14 Bacteria vs. Fungi Bacteria are smaller than fungi and can occupy smaller pores and thus potentially have greater access to material contained within these pores. Bacteria are less disrupted than are fungi by tillage practices commonly used in agriculture. Major features of some representative soil bacteria (true bacteria). Sumber: http://filebox.vt.edu/users/chagedor/biol_4684/Microbes/SoilBiota.html
15 Bacteria vs. Fungi Fungi tend to be selected for by plant residues with high C/N ratios. Fungi have a greater influence on decomposition in no-till systems in which surface residues select for organisms that can withstand low water potentials and obtain nutrients from the underlying soil profile.
16 Bacteria vs. Fungi Fungi often produce more cell wall than cytoplasmic material when starved for N, and thus can extend into new regions of the soil without requiring balanced growth conditions. The filamentous growth structure of a fungus permits it to access C in one location and nutrients in another.
17 Soil Organic Matter Content How organic matter in soil influences the soil-plant relationship? Decomposed organic matter provides nutrients for plant growth (Mineralization) It determines the soil’s temperature, air ventilation, structure and water management It contains bioregulators which affects plant growth It contains bioregulators, which affects plant growth (enzymes, hormones, etc.) Its carbon and energy content is the soil’s energy battery for future use It determines the soil’s capacity to compensating, regenerating and protecting the environment
18 PENTINGNYA BOT ➢ Organic material in the soil is essentially derived from residual plant and animal material, synthesised by microbes and decomposed under influence of temperature, moisture and ambient soil conditions ➢ Soil organic matter is extremely important in all soil processes ➢ Cultivation can have a significant effect on the organic matter content of the soil ➢ In essentially warm and dry areas like Southern Europe, depletion of organic matter can be rapid because the processes of decomposition are accelerated at high temperatures ➢ Generally, plant roots are not sufficiently numerous to replace the organic matter that is lost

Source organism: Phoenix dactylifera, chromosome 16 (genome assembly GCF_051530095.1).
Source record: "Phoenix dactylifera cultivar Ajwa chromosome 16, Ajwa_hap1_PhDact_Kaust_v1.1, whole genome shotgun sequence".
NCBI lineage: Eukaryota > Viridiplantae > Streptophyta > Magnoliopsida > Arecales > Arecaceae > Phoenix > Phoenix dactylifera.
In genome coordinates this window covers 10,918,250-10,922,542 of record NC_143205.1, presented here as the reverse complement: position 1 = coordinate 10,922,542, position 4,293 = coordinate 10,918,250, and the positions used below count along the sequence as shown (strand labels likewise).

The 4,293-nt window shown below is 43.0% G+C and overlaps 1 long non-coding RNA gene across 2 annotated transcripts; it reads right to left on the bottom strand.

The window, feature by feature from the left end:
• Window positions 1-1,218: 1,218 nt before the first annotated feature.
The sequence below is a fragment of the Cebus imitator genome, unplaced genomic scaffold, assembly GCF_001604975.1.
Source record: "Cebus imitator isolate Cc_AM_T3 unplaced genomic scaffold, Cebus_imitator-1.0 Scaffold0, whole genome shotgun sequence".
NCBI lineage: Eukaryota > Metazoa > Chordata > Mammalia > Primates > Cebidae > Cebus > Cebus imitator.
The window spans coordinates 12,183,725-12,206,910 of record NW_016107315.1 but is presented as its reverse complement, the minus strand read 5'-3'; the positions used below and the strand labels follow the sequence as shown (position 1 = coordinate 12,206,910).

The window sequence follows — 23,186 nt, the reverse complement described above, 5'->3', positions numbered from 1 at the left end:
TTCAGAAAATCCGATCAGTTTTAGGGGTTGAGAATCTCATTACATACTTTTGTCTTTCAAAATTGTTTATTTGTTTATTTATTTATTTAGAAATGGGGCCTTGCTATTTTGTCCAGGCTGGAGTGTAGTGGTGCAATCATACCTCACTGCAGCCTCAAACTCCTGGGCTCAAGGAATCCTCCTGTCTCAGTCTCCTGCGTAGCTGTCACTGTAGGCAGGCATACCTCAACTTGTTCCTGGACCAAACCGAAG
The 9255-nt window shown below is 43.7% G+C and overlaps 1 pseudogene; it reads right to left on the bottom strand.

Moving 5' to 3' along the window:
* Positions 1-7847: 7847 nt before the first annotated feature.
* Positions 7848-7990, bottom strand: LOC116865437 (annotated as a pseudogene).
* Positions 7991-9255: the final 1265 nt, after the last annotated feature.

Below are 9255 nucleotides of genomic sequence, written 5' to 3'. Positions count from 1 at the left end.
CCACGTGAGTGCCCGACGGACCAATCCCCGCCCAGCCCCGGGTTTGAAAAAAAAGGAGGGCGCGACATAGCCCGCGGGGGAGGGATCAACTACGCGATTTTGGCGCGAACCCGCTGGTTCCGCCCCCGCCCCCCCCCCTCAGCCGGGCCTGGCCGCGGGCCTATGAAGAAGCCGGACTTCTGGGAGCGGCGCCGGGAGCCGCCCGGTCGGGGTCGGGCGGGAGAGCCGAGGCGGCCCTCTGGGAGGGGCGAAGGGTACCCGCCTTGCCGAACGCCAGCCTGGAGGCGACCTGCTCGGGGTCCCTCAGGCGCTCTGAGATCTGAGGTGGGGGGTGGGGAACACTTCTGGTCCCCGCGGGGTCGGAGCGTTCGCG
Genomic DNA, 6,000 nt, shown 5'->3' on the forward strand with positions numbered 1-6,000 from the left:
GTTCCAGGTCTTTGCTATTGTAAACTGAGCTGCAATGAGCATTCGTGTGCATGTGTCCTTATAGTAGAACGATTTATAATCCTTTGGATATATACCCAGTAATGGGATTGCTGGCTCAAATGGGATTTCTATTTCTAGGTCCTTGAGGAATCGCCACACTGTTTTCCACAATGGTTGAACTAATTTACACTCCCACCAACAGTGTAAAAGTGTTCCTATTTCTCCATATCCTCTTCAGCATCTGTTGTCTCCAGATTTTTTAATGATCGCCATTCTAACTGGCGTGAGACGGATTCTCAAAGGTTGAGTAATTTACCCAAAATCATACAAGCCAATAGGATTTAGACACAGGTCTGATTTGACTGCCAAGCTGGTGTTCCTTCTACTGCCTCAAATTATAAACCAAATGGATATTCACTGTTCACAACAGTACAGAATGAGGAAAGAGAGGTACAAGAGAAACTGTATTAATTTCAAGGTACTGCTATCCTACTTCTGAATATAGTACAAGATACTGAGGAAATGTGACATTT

19 MANFAAT BOT ➢ Storehouse for nutrients ➢ Source of fertility ➢ Contributes to soil aeration thereby reducing soil compaction ➢ Important ‘building block’ for the soil structure ➢ Aids formation of stable aggregates ➢ Improves infiltration/permability ➢ Increase in storage capacity for water. ➢ Buffer against rapid changes in soil reaction (pH) ➢ Acts as an energy source for soil micro-organisms
20 Degradation: HILANGNYA BOT ➢ During field operations, fresh topsoil becomes exposed and dries rapidly on the surface ➢ Organic compounds are released to the atmosphere result from breakdown of soil aggregates bound together by humic materials ➢ Unless the organic matter is quickly replenished, the system is in a state of degradation leading eventually to un-sustainability ➢ The removal of crop residues in dry ecosystems, which are inherently marginal, can cause such systems to be quickly transformed from a stage of fragility to total exhaustion and depletion
21 FAKTOR YG PENGARUHI BOT Natural factors: ➢ Climate ➢ Soil parent material: acid or alkaline (or even saline) ➢ Land cover and or vegetation type ➢ Topography – slope and aspect Human-induced factors: ➢ Land use and farming systems ➢ Land management (cultivation) ➢ Land degradation
22 FAKTOR IKLIM PENGARUHI BOT: Temperature: OM decomposition rapid in warm climates OM Decomposition is slower for cool regions Result: Within zones of uniform moisture and comparable vegetation -- Av total OM increases 2x to 3x for each 10 deg C fall in mean temperature Moisture: OM decomposition rapid in warm climates OM Decomposition is slower for cool regions Result: Under comparable conditions Av total OM increases as the effective moisture increases
23 Sumber: pgsgrow.com/blog/tag/organic- gardening/ Dalam tanah terdapat beragam organisme tanah yang berperan sangat penting dalam menentukan kualitas kesuburan tanah Sebagian dari mikroba tanah ini berperan dalam dekomposisi bahan organik dalam tanah dan melepaskan hara mineral dalam bentuk tersedia bagi tanaman
24 Structure of soil, indicating presence of bacteria, inorganic, and organic matter Sumber: www.cartage.org.lb/en/themes/sci...ones.htm
INTEGRATED SOIL FERTILITY MANAGEMENT Integrated soil fertility management (ISFM) aims at the optimal and sustainable use of soil nutrient reserves, mineral fertilizers and organic amendments. We explain in this reference how to calculate mineral and organic fertilizer needs to obtain target yields as a function of the soil nutrient.supplying capacity (mainly nitrogen, N; phosphorus, P; potassium, K) and taking into account yield potential (determined by cultivar choice, sowing date and climate). Analysis of soil fertility using laboratory procedures is seldom possible in farmers' fields, and the relation between such analyses and rice growth is often poor, especially for nitrogen. This reference offers another method to determine the soil nutrient-supplying capacity. The rice yield from a mini-plot, with good soil.fertility management but without application of one nutrient (for instance, without N, P or K) is considered as an indicator of the capacity of the soil to supply that Imissing nutrient.